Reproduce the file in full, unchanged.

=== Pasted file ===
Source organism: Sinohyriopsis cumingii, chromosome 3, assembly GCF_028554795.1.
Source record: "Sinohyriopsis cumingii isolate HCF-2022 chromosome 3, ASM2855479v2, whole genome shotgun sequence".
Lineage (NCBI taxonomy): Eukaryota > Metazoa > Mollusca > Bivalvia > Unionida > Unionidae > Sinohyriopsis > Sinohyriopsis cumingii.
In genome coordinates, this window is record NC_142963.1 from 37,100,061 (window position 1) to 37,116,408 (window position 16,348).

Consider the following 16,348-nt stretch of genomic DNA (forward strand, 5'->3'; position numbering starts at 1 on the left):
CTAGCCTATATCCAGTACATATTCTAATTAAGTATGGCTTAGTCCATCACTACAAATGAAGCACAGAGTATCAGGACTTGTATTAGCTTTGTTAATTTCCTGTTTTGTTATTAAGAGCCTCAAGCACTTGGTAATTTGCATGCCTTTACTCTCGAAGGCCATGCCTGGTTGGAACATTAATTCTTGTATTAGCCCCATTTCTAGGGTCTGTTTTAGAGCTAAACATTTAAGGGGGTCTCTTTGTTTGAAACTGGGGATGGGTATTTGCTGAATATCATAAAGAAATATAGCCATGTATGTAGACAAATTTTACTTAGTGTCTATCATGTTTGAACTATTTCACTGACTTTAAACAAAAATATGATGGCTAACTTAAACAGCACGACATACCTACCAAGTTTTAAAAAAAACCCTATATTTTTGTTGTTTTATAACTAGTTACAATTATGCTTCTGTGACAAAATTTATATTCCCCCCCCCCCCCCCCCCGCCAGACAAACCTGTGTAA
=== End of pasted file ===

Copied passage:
Source organism: Sinohyriopsis cumingii, chromosome 3, assembly GCF_028554795.1.
Source record: "Sinohyriopsis cumingii isolate HCF-2022 chromosome 3, ASM2855479v2, whole genome shotgun sequence".
Lineage (NCBI taxonomy): Eukaryota > Metazoa > Mollusca > Bivalvia > Unionida > Unionidae > Sinohyriopsis > Sinohyriopsis cumingii.
In genome coordinates, this window is record NC_142963.1 from 37,100,061 (window position 1) to 37,116,408 (window position 16,348).

Consider the following 16,348-nt stretch of genomic DNA (forward strand, 5'->3'; position numbering starts at 1 on the left):
CTAGCCTATATCCAGTACATATTCTAATTAAGTATGGCTTAGTCCATCACTACAAATGAAGCACAGAGTATCAGGACTTGTATTAGCTTTGTTAATTTCCTGTTTTGTTATTAAGAGCCTCAAGCACTTGGTAATTTGCATGCCTTTACTCTCGAAGGCCATGCCTGGTTGGAACATTAATTCTTGTATTAGCCCCATTTCTAGGGTCTGTTTTAGAGCTAAACATTTAAGGGGGTCTCTTTGTTTGAAACTGGGGATGGGTATTTGCTGAATATCATAAAGAAATATAGCCATGTATGTAGACAAATTTTACTTAGTGTCTATCATGTTTGAACTATTTCACTGACTTTAAACAAAAATATGATGGCTAACTTAAACAGCACGACATACCTACCAAGTTTTAAAAAAAACCCTATATTTTTGTTGTTTTATAACTAGTTACAATTATGCTTCTGTGACAAAATTTATATTCCCCCCCCCCCCCCCCCCGCCAGACAAACCTGTGTAA